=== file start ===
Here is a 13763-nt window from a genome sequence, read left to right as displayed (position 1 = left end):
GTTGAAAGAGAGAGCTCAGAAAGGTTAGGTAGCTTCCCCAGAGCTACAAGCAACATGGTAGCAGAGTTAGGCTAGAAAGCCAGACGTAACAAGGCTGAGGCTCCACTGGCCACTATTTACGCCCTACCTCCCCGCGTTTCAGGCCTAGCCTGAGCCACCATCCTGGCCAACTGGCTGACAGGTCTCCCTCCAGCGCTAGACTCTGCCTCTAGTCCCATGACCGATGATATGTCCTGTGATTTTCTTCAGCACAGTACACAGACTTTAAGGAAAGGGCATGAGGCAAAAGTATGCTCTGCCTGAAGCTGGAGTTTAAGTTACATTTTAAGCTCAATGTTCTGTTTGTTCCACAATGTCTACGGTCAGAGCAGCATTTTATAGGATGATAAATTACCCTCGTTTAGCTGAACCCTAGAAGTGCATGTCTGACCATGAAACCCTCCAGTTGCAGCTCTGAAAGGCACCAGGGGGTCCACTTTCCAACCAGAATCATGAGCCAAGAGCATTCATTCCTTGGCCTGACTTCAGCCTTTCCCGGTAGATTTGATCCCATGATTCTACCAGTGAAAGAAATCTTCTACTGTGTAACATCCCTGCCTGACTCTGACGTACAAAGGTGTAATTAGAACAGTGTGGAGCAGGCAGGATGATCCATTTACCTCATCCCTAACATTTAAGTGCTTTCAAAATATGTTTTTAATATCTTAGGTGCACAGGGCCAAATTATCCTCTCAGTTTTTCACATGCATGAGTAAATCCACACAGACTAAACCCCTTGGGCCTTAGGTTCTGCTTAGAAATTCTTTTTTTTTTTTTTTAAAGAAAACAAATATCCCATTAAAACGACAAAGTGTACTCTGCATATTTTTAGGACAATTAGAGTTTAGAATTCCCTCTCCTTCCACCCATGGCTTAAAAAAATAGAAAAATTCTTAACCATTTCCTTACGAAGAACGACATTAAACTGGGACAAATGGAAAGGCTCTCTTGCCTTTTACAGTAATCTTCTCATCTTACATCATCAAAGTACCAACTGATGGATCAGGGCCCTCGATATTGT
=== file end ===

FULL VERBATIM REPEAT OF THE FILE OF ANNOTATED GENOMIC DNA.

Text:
Here is a 13763-nt window from a genome sequence, read left to right as displayed (position 1 = left end):
GTTGAAAGAGAGAGCTCAGAAAGGTTAGGTAGCTTCCCCAGAGCTACAAGCAACATGGTAGCAGAGTTAGGCTAGAAAGCCAGACGTAACAAGGCTGAGGCTCCACTGGCCACTATTTACGCCCTACCTCCCCGCGTTTCAGGCCTAGCCTGAGCCACCATCCTGGCCAACTGGCTGACAGGTCTCCCTCCAGCGCTAGACTCTGCCTCTAGTCCCATGACCGATGATATGTCCTGTGATTTTCTTCAGCACAGTACACAGACTTTAAGGAAAGGGCATGAGGCAAAAGTATGCTCTGCCTGAAGCTGGAGTTTAAGTTACATTTTAAGCTCAATGTTCTGTTTGTTCCACAATGTCTACGGTCAGAGCAGCATTTTATAGGATGATAAATTACCCTCGTTTAGCTGAACCCTAGAAGTGCATGTCTGACCATGAAACCCTCCAGTTGCAGCTCTGAAAGGCACCAGGGGGTCCACTTTCCAACCAGAATCATGAGCCAAGAGCATTCATTCCTTGGCCTGACTTCAGCCTTTCCCGGTAGATTTGATCCCATGATTCTACCAGTGAAAGAAATCTTCTACTGTGTAACATCCCTGCCTGACTCTGACGTACAAAGGTGTAATTAGAACAGTGTGGAGCAGGCAGGATGATCCATTTACCTCATCCCTAACATTTAAGTGCTTTCAAAATATGTTTTTAATATCTTAGGTGCACAGGGCCAAATTATCCTCTCAGTTTTTCACATGCATGAGTAAATCCACACAGACTAAACCCCTTGGGCCTTAGGTTCTGCTTAGAAATTCTTTTTTTTTTTTTTTAAAGAAAACAAATATCCCATTAAAACGACAAAGTGTACTCTGCATATTTTTAGGACAATTAGAGTTTAGAATTCCCTCTCCTTCCACCCATGGCTTAAAAAAATAGAAAAATTCTTAACCATTTCCTTACGAAGAACGACATTAAACTGGGACAAATGGAAAGGCTCTCTTGCCTTTTACAGTAATCTTCTCATCTTACATCATCAAAGTACCAACTGATGGATCAGGGCCCTCGATATTGT